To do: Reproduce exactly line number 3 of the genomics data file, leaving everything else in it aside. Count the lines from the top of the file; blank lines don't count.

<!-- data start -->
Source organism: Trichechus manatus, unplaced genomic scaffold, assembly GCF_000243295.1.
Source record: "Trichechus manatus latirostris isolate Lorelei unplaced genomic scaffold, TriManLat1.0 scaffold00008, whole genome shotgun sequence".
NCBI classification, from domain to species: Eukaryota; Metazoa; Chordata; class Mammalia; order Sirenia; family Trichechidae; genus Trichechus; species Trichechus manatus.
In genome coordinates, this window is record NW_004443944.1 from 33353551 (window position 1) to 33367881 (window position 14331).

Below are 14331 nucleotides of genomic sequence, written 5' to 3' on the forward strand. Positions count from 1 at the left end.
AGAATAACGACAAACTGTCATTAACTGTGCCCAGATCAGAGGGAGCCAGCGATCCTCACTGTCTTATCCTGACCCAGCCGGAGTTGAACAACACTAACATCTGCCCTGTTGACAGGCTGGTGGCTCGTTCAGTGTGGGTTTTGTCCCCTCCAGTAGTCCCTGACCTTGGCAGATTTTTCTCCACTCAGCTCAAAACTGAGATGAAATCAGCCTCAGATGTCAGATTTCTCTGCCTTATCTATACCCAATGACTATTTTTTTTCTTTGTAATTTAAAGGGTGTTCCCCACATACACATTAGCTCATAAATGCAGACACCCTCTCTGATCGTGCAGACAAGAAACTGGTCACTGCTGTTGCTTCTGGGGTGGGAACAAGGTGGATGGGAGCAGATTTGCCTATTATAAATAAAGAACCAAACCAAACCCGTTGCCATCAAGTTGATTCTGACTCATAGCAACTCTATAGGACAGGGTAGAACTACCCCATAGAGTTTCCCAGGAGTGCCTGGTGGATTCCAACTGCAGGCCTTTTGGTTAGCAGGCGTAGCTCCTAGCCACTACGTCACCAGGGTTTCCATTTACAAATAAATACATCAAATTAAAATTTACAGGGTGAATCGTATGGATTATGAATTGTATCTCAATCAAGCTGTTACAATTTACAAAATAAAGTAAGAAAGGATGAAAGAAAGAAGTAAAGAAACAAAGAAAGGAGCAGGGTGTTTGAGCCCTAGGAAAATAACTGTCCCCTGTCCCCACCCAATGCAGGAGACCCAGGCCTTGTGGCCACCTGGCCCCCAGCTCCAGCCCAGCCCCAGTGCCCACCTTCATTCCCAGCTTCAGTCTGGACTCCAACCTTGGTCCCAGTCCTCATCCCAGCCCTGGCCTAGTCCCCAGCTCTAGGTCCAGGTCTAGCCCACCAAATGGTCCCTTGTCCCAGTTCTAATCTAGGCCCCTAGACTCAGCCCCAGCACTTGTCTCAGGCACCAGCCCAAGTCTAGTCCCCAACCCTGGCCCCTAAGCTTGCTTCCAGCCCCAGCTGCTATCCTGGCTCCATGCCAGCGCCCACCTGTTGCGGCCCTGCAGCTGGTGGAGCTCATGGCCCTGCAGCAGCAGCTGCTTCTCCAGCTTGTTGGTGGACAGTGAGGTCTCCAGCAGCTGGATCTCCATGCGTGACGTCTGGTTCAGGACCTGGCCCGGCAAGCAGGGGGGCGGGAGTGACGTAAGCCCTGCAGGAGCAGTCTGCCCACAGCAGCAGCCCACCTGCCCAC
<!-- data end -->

NCBI classification, from domain to species: Eukaryota; Metazoa; Chordata; class Mammalia; order Sirenia; family Trichechidae; genus Trichechus; species Trichechus manatus.